“I have a folder filled with emails, Facebook messages, texts and letters from the people who’ve written about my documentary. I open it when I’m having a rough day or second-guessing my path, and every time I read the messages, it lifts my spirits and reinforces that I can do this.

“I also remember that I’m doing this for my dad. The night of the art show, people told me that my dad would’ve been overwhelmed with joy. I think today he would be very happy and proud of my involvement in the cause.”

To view Jake’s documentary and a visual recap of the art show, visit  

Jessica’s Story

Jessica Fedroff’s grandmother was like a second mother to her, and now Jessica enjoys spending time on projects and activities that honor her grandmother’s memory.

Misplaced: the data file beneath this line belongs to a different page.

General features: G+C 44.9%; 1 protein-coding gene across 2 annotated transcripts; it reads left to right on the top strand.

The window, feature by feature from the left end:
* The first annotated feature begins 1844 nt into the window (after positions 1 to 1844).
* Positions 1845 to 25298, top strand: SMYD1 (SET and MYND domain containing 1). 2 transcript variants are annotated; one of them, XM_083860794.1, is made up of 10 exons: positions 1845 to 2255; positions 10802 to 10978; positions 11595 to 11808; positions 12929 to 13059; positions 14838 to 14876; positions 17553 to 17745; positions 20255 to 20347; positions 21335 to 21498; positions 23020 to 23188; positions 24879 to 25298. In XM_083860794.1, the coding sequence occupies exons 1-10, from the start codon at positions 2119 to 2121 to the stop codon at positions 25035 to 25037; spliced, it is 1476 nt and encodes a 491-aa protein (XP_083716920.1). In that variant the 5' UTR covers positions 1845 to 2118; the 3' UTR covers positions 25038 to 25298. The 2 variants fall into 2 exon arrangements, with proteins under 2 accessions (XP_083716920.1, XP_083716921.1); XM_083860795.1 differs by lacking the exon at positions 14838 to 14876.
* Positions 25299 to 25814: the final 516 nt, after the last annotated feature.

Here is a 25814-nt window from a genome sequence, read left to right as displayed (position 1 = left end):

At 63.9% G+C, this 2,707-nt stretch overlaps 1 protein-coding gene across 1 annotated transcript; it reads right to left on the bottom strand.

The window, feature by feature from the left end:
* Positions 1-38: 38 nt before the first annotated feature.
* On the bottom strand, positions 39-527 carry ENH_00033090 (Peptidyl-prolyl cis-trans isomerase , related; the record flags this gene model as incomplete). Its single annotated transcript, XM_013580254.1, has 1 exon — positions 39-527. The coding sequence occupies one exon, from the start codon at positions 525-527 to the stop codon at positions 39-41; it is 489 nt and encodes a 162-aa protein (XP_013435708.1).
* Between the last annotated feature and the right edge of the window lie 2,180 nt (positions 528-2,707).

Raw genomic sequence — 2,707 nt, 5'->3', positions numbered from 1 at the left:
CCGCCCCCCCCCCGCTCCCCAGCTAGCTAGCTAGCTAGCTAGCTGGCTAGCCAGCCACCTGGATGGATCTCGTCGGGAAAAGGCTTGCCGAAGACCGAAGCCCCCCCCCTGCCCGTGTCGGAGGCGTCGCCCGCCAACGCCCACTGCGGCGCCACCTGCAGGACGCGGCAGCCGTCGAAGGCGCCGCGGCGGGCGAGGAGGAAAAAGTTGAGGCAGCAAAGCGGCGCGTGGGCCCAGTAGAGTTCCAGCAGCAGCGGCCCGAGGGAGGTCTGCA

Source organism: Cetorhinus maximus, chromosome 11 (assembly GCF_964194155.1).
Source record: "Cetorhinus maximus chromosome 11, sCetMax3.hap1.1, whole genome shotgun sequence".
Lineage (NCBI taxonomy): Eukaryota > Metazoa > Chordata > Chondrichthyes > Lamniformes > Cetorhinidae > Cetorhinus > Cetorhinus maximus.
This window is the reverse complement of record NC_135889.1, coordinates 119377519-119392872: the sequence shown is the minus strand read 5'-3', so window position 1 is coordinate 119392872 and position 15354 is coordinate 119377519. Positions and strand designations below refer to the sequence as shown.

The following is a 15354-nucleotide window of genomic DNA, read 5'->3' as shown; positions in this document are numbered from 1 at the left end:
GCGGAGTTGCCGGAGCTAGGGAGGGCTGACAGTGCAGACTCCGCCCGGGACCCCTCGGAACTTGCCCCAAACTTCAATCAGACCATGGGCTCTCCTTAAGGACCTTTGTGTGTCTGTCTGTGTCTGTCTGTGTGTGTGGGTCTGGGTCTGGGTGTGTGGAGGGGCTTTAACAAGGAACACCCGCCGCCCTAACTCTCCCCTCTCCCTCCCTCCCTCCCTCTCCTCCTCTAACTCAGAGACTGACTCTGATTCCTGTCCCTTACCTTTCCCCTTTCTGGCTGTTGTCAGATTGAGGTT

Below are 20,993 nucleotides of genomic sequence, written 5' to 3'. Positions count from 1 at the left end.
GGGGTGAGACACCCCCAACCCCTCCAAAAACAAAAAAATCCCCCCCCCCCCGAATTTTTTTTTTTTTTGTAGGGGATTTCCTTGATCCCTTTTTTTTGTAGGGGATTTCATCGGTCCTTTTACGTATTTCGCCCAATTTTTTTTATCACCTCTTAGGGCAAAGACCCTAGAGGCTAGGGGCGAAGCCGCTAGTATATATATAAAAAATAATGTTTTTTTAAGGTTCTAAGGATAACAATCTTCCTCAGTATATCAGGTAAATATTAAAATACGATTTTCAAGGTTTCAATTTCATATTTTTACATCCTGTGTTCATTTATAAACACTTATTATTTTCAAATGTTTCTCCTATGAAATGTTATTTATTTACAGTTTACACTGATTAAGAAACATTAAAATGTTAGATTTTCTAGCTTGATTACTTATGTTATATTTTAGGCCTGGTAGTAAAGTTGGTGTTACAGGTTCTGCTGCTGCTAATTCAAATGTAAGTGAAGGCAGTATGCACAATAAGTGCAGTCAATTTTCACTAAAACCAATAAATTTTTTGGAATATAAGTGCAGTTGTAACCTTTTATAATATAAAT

Jessica Fedroff of Bloomfield, N.J., was just days away from starting kindergarten when her grandmother, Janice Sheldon, was diagnosed with pancreatic cancer. Six days later, she was gone.

“Gram” was like a second mother to Jessica.

“We couldn’t believe it all happened so fast,” she remembers.

Now a sixth-grader, Jessica is focused on raising awareness of pancreatic cancer in her community and at school. This past November, she hosted the seventh annual Purple Tag Day at school (she implemented it in her kindergarten year!), a successful awareness activity for students, teachers and staff where students pay $1 to leave their uniforms at home and instead wear purple to support the Pancreatic Cancer Action Network.  

“It’s neat to see more people continue to participate in Purple Tag Day each year, and to know that my Gram is a part of it,” she says.